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1 October 2016 Germination and Growth of Native and Invasive Plants on Soil Associated with Biological Control of Tamarisk ( Tamarix spp.)
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Abstract

Introductions of biocontrol beetles (tamarisk beetles) are causing dieback of exotic tamarisk in riparian zones across the western United States, yet factors that determine plant communities that follow tamarisk dieback are poorly understood. Tamarisk-dominated soils are generally higher in nutrients, organic matter, and salts than nearby soils, and these soil attributes might influence the trajectory of community change. To assess physical and chemical drivers of plant colonization after beetle-induced tamarisk dieback, we conducted separate germination and growth experiments using soil and litter collected beneath defoliated tamarisk trees. Focal species were two common native (red threeawn, sand dropseed) and two common invasive exotic plants (Russian knapweed, downy brome), planted alone and in combination. Nutrient, salinity, wood chip, and litter manipulations examined how tamarisk litter affects the growth of other species in a context of riparian zone management. Tamarisk litter, tamarisk litter leachate, and fertilization with inorganic nutrients increased growth in all species, but the effect was larger on the exotic plants. Salinity of 4 dS m−1 benefitted Russian knapweed, which also showed the largest positive responses to added nutrients. Litter and wood chips generally delayed and decreased germination; however, a thinner layer of wood chips increased growth slightly. Time to germination was lengthened by most treatments for natives, was not affected in exotic Russian knapweed, and was sometimes decreased in downy brome. Because natives showed only small positive responses to litter and fertilization and large negative responses to competition, Russian knapweed and downy brome are likely to perform better than these two native species following tamarisk dieback.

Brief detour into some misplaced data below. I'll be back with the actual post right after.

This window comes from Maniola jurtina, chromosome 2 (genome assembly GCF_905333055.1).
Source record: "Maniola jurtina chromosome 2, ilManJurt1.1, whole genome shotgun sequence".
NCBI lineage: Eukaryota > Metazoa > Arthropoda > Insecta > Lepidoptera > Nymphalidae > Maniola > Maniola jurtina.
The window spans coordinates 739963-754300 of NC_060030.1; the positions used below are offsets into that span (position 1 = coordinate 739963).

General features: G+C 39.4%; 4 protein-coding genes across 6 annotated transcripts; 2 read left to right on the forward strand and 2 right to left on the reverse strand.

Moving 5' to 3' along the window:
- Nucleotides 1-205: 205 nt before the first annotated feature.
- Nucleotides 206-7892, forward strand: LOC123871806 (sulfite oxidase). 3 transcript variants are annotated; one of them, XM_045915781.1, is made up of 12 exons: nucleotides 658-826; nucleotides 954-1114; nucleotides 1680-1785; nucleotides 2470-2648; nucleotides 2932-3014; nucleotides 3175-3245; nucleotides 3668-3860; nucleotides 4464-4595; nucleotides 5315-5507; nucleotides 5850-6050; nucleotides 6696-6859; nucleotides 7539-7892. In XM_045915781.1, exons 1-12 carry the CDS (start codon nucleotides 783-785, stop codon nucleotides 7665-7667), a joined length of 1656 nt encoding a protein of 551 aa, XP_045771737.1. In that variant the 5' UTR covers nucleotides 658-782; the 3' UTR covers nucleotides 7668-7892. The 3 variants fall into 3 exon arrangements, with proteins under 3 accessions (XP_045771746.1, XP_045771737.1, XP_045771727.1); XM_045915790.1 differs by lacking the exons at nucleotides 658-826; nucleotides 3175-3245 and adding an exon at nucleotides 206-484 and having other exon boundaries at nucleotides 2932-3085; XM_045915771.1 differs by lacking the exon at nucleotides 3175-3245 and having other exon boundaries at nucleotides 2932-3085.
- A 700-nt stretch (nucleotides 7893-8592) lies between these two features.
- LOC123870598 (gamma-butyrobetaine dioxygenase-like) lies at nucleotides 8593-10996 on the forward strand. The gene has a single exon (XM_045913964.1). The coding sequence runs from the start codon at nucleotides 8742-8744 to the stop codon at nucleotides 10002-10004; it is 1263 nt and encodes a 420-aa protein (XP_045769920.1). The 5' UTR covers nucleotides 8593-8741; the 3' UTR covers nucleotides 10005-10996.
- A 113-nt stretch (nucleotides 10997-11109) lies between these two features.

Nomenclature: Downy brome, Bromus tectorum L.; Russian knapweed, Acroptilon repens (L.) DC.; tamarisk, Tamarix spp.; red threeawn, Aristida purpurea Nutt. var. longiseta (Steud.) Vasey; sand dropseed, Sporobolus cryptandrus (Torr.) Gray.

Management Implications: Following control of tamarisk, riparian land managers often seek to establish a native plant community, but secondary weed invasions can thwart such efforts. Soil conditions are among the factors that determine plant community composition following tamarisk die-back after biocontrol by tamarisk beetles. Soils that have been dominated by tamarisk for decades generally have a thick layer of tamarisk leaf litter and are higher in nutrients, organic matter, and salts than nearby soils. Mechanical removal of dead or dying tamarisk can leave behind wood chips or debris. Greenhouse experiments showed that such soils are not harmful to two native species, red threeawn and sand dropseed, but generally had positive effects on the growth of two common invasive exotic plants, Russian knapweed and downy brome, when plants were grown alone or in competition. Russian knapweed even showed a slight positive growth response to small increases in salinity. A thick layer of tamarisk wood chips was detrimental to plant germination, but a thin layer of wood chips increased growth slightly.

Russian knapweed and downy brome are likely to do well after tamarisk dieback where soils are enriched in nutrients from tamarisk litter and beetle frass, so managers should be prepared for secondary invasion by these species following tamarisk removal if they occur nearby. Further experimentation should elucidate when a thin layer of wood chips might benefit plant growth. However, soil conditions vary from site to site. Soil testing and assessment of which native species grow nearby could suggest desirable native species to plant to facilitate es

Rebecca A. Sherry, Patrick B. Shafroth, Jayne Belnap, Steven Ostoja, and Sasha C. Reed "Germination and Growth of Native and Invasive Plants on Soil Associated with Biological Control of Tamarisk ( Tamarix spp.)," Invasive Plant Science and Management 9(4), 290-307, (1 October 2016). https://doi.org/10.1614/IPSM-D-16-00034.1
Received: 24 June 2016; Accepted: 1 November 2016; Published: 1 October 2016
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